As if the Chicago White Sox haven’t mucked up enough of their on-field plans since reaching the brink of pennant contention a few years ago, now they muff what should have been the easiest call of the new year regarding a much more serious issue.
Mike Clevinger and Sox management should have just shut up about MLB’s ongoing investigation into domestic abuse allegations made by the mother of his baby daughter until the case ran its course.
At the very least, if general manager Rick Hahn felt the responsibility to address the issue when spring training opened — as he did — then he should have been better prepared to address not only the gravity of the non-baseball part of what they got for their $12 million free agent signing but also the apparent lack of due diligence in making that commitment to a player willing to sign a one-year deal so early in the free agency period.
“It’s a very fair question, the question about the level of due diligence that we do,” Hahn told reporters in Glendale, Arizona, during the spring-opening scrum on the subject. He vowed to reevaluate those processes.
Chicago White Sox pitcher Mike Clevinger speaks
Mostly, Clevinger did nobody involved any good when he and the team trotted him out to speak to the media — well, nobody but the media. Which is fine with us. And certainly fine for the fans who want to hear as much info as they can from the parties.
But it was a bad look all the way around for the team and Mike Clevinger, who strongly denied the allegations, expressed love for his kids and sympathy for teammates over the distraction, and talked about how “devastating [it is] to me and my family.”
And his comments to reporters that day, in turn, were part of what his accuser said made her choose to go on a Chicago radio show to rebut in even greater detail than already reported much of what Clevinger said, which in turn led to him subsequently telling the Chicago Sun-Times he considered that interview “trashy” and “lowlife material,” and absurdly insinuated he might take legal action against the station for “defamation.”
To be abundantly clear and fair, MLB’s investigation remains open, and few, if anyone, outside of Clevinger and his accuser know whether he’s telling the truth, whether she is or whether the truth lies somewhere in between.
MLB/Union taking domestic abuse allegations against Mike Clevinger seriously
But this is one of the most serious and sobering problems sports leagues ever have tried to address in their industry, however inconsistent, even ham-handed, it might look at times. And if history of these investigations under baseball’s 8-year-old league/union joint policy is any indication, there’s a realistic possibility Clevinger gets suspended, regardless of what might happen within the legal system.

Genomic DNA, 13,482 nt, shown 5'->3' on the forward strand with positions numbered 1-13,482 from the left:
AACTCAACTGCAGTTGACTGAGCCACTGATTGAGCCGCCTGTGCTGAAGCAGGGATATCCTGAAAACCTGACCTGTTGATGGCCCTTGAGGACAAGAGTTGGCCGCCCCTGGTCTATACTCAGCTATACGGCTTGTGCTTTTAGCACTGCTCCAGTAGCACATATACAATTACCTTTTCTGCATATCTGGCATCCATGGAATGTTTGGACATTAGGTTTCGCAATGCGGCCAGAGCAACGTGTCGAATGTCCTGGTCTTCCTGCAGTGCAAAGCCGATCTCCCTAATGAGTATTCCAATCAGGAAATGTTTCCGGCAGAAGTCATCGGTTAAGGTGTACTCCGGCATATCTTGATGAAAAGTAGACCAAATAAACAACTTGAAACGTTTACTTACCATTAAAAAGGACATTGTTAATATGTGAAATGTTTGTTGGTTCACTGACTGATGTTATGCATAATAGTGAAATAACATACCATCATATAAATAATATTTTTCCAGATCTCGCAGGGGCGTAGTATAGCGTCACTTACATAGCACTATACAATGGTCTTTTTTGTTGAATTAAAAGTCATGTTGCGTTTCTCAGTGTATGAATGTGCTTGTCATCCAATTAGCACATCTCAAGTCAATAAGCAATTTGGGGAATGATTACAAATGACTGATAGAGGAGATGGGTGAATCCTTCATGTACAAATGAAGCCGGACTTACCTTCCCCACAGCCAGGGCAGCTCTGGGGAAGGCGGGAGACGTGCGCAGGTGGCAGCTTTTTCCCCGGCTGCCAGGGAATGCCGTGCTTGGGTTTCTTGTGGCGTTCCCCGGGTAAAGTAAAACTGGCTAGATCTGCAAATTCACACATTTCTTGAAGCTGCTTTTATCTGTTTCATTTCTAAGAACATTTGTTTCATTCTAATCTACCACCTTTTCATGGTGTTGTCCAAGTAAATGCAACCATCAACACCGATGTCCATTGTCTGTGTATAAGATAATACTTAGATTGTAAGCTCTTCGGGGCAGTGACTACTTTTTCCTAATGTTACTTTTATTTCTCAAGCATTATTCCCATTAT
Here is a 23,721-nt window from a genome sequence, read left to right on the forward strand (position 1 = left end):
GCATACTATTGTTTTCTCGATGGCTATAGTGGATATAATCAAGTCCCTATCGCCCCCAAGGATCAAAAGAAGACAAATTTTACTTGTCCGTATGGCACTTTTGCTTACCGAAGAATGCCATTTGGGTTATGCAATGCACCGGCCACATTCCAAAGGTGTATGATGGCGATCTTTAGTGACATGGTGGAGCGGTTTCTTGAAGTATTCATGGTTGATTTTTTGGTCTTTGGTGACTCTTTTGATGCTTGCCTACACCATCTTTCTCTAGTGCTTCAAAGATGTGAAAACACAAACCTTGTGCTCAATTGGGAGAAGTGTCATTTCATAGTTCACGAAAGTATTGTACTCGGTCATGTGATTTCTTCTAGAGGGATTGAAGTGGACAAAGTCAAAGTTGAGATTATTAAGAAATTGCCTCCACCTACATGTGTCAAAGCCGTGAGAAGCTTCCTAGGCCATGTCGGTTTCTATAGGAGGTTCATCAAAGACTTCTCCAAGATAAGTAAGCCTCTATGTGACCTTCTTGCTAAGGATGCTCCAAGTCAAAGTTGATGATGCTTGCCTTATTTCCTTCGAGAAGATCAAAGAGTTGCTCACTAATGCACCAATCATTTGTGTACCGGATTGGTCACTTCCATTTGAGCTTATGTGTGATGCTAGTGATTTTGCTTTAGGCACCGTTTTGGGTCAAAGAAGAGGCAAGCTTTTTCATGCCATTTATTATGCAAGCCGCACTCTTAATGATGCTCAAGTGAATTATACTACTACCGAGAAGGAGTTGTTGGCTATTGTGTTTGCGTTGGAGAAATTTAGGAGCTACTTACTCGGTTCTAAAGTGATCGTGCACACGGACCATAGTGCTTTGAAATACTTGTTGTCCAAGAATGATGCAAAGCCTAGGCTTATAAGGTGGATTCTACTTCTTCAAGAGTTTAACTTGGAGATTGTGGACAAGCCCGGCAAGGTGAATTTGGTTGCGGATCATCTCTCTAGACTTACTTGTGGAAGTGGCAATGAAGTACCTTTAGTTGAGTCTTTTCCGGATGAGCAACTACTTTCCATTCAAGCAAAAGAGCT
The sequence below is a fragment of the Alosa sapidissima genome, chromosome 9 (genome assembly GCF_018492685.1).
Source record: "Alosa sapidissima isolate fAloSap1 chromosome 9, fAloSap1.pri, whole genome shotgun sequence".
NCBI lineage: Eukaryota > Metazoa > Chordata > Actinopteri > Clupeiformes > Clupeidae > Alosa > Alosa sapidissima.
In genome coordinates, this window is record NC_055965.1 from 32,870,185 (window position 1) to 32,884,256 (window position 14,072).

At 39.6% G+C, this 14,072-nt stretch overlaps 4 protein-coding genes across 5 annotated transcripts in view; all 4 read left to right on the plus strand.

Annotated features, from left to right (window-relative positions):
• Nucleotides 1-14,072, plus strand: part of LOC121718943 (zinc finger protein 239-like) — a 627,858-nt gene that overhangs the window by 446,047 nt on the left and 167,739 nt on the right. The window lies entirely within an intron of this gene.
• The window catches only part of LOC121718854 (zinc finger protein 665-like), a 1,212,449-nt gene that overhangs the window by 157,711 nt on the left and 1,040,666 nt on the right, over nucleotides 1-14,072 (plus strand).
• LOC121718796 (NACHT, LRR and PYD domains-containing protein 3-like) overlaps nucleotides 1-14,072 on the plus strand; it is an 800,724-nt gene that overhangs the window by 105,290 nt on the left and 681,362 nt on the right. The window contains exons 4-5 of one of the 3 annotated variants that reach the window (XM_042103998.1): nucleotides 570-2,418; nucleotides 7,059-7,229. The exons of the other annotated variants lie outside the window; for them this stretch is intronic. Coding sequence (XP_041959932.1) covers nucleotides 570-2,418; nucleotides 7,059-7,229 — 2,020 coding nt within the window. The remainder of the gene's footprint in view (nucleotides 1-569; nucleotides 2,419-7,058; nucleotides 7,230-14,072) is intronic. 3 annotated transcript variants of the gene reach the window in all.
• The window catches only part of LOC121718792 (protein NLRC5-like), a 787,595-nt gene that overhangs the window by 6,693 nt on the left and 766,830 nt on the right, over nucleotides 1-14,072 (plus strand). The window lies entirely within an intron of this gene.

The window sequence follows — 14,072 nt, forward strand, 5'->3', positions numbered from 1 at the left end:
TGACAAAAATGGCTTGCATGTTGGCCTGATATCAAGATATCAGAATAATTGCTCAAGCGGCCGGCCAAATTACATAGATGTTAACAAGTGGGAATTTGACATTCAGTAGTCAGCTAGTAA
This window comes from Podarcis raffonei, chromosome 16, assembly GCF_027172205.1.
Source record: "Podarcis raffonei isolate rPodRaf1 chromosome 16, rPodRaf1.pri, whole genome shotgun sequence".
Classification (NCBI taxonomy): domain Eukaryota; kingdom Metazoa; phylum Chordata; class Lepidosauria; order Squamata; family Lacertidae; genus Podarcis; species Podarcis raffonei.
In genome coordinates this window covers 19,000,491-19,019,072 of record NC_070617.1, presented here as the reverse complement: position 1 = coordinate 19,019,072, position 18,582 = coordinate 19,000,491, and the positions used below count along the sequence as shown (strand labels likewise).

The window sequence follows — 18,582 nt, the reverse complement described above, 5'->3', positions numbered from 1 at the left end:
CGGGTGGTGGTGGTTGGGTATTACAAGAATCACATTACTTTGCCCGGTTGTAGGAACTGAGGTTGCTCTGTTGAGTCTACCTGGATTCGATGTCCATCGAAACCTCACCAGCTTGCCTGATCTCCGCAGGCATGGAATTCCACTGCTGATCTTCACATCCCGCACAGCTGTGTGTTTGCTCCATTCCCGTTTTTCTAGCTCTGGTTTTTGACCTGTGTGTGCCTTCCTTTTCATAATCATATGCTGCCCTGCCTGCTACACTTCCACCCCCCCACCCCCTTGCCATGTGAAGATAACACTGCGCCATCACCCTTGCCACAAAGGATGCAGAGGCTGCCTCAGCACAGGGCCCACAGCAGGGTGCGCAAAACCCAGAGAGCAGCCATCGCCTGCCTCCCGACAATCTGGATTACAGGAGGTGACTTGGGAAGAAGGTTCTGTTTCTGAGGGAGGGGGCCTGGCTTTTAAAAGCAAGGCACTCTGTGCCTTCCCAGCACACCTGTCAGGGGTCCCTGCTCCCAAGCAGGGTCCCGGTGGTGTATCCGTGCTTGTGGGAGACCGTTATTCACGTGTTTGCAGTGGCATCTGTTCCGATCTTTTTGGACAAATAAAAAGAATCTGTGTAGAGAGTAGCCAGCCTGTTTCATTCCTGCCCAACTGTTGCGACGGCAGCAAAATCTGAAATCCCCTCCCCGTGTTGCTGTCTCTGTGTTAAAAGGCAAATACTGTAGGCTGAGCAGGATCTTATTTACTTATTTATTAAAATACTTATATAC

The league takes this subject that seriously.
The problem for the White Sox in this case is that it’s too easy to view their actions so far as not quite as serious.
Hahn said it’s up to the league, not the team, to put a player under investigation on administrative leave, as was the case with Clevinger’s friend and former teammate Trevor Bauer and the Dodgers.
And short of that action, Clevinger has the right to do his job, with the team, as due process plays out.
But the team and Clevinger also have the right to exercise better judgment. Which in this case would have meant staying quiet while that due process played out. He could have simply declined interview requests until resolution of the case (as he finally appears to be doing, a little too late), or maybe stayed out of the clubhouse during media availability or even rescheduled workouts if that made it easier.
Consider that this same team has made closer Liam Hendriks off limits to media during his time in camp this spring between treatments for non-Hodgkin’s lymphoma — and Hendriks is a well-spoken team leader, who might have an inspiring story to share.
Clevinger’s story, whether true or false, whether he’s innocent or guilty, is anything but.
It’s hard to imagine the White Sox and Clevinger handling the story any worse as camp opened.
But at least two positives may have come out of it:
First, the longer news cycle for this story put the real-life ugliness and damage of domestic abuse in general in the national spotlight again for several days, potentially raising public awareness of the overall issue.
And second, for what it’s worth to the White Sox, it makes that bone-headed hiring of Tony La Russa out of retirement for the last two years look intellectually inspired by comparison.
Gordon Wittenmyer covers Major League Baseball for Sportsnaut. You can follow him on Twitter at @GDubCub.